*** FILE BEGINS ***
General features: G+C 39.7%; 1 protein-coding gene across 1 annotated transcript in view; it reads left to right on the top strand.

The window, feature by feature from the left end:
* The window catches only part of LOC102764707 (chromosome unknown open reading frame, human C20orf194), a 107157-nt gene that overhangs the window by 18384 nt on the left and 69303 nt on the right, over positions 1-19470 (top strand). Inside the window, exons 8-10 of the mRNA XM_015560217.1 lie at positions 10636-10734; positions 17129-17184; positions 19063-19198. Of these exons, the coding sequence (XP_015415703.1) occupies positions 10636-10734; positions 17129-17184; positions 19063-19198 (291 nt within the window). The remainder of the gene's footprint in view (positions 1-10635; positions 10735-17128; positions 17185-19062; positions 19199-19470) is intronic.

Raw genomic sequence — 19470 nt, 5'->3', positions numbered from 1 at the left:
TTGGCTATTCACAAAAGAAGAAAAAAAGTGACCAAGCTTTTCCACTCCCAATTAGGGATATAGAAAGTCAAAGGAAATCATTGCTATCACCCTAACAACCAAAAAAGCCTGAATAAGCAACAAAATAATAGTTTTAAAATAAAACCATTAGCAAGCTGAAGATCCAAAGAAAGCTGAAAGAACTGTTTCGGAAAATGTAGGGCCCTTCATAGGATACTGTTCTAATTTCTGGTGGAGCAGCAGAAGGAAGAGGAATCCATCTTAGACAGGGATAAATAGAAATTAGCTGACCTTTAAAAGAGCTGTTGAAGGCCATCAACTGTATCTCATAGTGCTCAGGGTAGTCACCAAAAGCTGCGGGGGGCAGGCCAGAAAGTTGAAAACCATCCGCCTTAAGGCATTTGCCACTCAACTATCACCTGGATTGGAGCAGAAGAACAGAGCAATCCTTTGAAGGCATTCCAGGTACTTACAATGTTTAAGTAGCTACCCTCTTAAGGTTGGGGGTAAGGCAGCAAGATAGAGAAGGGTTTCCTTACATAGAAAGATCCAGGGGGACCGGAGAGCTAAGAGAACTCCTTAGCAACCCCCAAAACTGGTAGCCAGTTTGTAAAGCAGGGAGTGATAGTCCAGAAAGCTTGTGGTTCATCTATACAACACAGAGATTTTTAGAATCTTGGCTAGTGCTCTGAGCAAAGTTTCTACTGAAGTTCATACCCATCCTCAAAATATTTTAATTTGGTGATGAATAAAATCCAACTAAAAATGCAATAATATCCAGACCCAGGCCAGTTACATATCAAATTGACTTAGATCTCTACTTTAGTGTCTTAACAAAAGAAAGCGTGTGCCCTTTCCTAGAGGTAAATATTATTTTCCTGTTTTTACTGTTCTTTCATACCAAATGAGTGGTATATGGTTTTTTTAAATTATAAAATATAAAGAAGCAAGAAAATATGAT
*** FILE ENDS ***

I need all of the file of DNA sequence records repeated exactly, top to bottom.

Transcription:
General features: G+C 39.7%; 1 protein-coding gene across 1 annotated transcript in view; it reads left to right on the top strand.

The window, feature by feature from the left end:
* The window catches only part of LOC102764707 (chromosome unknown open reading frame, human C20orf194), a 107157-nt gene that overhangs the window by 18384 nt on the left and 69303 nt on the right, over positions 1-19470 (top strand). Inside the window, exons 8-10 of the mRNA XM_015560217.1 lie at positions 10636-10734; positions 17129-17184; positions 19063-19198. Of these exons, the coding sequence (XP_015415703.1) occupies positions 10636-10734; positions 17129-17184; positions 19063-19198 (291 nt within the window). The remainder of the gene's footprint in view (positions 1-10635; positions 10735-17128; positions 17185-19062; positions 19199-19470) is intronic.

Raw genomic sequence — 19470 nt, 5'->3', positions numbered from 1 at the left:
TTGGCTATTCACAAAAGAAGAAAAAAAGTGACCAAGCTTTTCCACTCCCAATTAGGGATATAGAAAGTCAAAGGAAATCATTGCTATCACCCTAACAACCAAAAAAGCCTGAATAAGCAACAAAATAATAGTTTTAAAATAAAACCATTAGCAAGCTGAAGATCCAAAGAAAGCTGAAAGAACTGTTTCGGAAAATGTAGGGCCCTTCATAGGATACTGTTCTAATTTCTGGTGGAGCAGCAGAAGGAAGAGGAATCCATCTTAGACAGGGATAAATAGAAATTAGCTGACCTTTAAAAGAGCTGTTGAAGGCCATCAACTGTATCTCATAGTGCTCAGGGTAGTCACCAAAAGCTGCGGGGGGCAGGCCAGAAAGTTGAAAACCATCCGCCTTAAGGCATTTGCCACTCAACTATCACCTGGATTGGAGCAGAAGAACAGAGCAATCCTTTGAAGGCATTCCAGGTACTTACAATGTTTAAGTAGCTACCCTCTTAAGGTTGGGGGTAAGGCAGCAAGATAGAGAAGGGTTTCCTTACATAGAAAGATCCAGGGGGACCGGAGAGCTAAGAGAACTCCTTAGCAACCCCCAAAACTGGTAGCCAGTTTGTAAAGCAGGGAGTGATAGTCCAGAAAGCTTGTGGTTCATCTATACAACACAGAGATTTTTAGAATCTTGGCTAGTGCTCTGAGCAAAGTTTCTACTGAAGTTCATACCCATCCTCAAAATATTTTAATTTGGTGATGAATAAAATCCAACTAAAAATGCAATAATATCCAGACCCAGGCCAGTTACATATCAAATTGACTTAGATCTCTACTTTAGTGTCTTAACAAAAGAAAGCGTGTGCCCTTTCCTAGAGGTAAATATTATTTTCCTGTTTTTACTGTTCTTTCATACCAAATGAGTGGTATATGGTTTTTTTAAATTATAAAATATAAAGAAGCAAGAAAATATGAT